So you've written your résumé, optimised it for the most relevant keywords and given it to your esteemed peers to review, now it's time to get yourself out there and start applying to new jobs, but what is the best format for your résumé?
Using Word is still the number 1 choice for compiling your résumé document and playing around with styles, fonts and layouts, and with the benefit of being free to try there really is no other alternative for the serious job seeker. You could opt for OpenOffice or other free word related software programmes, however in our experience they just don’t offer the same level of functionality and are not mainstream so can cause compatibility errors.
MS Word is not without its limits however. Saving files in a .doc or docx format is good for you to view and edit your documents locally but can cause problems when sending externally for review. You see, Word reacts to the fonts and styles you have installed on your local machine, if sent to a 3rd party they are likely to have a different setup therefore MS Word will automatically replace missing fonts with alternative matches which could spoil the layout and design you’ve intended as part of your résumé application.
There is a simple solution to this problem, once you’ve completed your résumé document in MS Word just save it as a PDF, this locks in your formatting and ensures it renders the same regardless of external computer configurations and which platform it’s viewed on (desktop, mobile or otherwise).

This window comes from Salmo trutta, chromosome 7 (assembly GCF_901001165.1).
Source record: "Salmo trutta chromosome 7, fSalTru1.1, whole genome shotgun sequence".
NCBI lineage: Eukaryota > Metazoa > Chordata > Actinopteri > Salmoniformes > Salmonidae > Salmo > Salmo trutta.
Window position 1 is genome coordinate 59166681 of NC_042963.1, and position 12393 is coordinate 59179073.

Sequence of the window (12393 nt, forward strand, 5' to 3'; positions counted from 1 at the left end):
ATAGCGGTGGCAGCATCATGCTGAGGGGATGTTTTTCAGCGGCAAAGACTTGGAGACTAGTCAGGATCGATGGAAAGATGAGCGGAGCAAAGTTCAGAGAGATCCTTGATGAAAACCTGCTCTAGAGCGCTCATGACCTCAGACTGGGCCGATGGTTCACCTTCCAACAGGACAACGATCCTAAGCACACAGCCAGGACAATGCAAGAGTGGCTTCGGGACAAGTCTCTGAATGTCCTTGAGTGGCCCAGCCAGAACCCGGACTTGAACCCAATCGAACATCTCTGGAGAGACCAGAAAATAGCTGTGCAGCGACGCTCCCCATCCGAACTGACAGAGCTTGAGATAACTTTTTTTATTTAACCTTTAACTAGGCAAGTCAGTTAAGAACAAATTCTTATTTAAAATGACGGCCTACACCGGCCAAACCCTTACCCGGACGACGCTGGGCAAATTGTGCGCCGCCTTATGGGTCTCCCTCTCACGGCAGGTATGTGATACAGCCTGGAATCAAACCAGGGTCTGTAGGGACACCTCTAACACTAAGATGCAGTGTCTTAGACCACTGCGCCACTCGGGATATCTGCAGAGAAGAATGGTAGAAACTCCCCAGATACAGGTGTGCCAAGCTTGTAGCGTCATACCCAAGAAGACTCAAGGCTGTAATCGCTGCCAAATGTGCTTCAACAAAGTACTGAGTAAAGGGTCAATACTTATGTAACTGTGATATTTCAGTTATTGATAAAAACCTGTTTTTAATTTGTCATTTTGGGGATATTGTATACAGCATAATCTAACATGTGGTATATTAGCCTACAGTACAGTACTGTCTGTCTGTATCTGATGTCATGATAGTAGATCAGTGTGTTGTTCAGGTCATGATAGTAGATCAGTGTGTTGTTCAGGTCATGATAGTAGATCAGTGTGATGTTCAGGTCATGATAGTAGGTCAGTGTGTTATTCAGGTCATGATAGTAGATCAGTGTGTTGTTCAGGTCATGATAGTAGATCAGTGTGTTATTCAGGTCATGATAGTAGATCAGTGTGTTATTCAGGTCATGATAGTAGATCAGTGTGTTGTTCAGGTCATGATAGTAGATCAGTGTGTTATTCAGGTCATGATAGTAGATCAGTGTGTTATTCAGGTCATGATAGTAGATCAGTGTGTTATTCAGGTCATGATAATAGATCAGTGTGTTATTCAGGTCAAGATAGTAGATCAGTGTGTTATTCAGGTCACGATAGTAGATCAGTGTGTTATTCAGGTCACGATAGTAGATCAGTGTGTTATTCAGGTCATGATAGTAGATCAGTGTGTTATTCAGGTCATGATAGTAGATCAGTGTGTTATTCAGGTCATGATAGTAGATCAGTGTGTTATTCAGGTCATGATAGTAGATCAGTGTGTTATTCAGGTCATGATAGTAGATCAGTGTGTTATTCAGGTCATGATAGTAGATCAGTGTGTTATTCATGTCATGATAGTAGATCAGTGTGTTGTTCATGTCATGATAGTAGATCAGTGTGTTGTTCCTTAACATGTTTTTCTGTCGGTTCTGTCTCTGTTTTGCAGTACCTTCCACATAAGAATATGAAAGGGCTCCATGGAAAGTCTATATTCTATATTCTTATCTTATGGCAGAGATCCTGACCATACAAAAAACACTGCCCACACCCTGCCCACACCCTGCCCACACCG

For inspiration of what you can achieve with MS Word be sure to check out these Professional CV Templates Word for some great ideas.
The PDF is by far the best resume file format to use when applying to jobs. As we’ve just mentioned, the PDF format will lock in the formatting and will ensure that the employer will see your résumé exactly as you designed it.
PDF’s are also compatible with both PCs and Macs and come with the added protection against things like viruses. More benefits of using a PDF can be found here.
Hiring managers, recruiters or other 3rd parties also cannot change your document without special editing software, this gives added assurance that your original document will arrive untampered and secure. It’s common place for recruitment consultants to edit résumés prior to forwarding to clients, it is in your own benefit to avoid this, therefore a PDF will help you here also.
How to save your résumé document as a .PDF file
If you’re unsure of how to actually create a PDF here are the steps to save your Word document as a PDF:
Within MS Word navigate to File > Save As;
Choose the destination where you want the file to be saved to;
Enter the name of your file;
Select the file type drop down and select PDF (*.pdf)
For additional support on saving documents on PDF Microsoft have this PDF support page.
Alternative résumé formats…
HTML and Plain Text format applications can also be used to make applications, however these approaches are not considered mainstream and can cause issues to employer processes geared to cope with standard formats.
When applying to a position you should be aiming to make your job application as seamless as possible for an employer, the further you drift into non-standard CV types the bigger the risk of your application being discounted (or not even opened!).
The application sweet spot
Our advice is to aim for an eye-catching résumé design produced in MS Word and saved in a PDF format.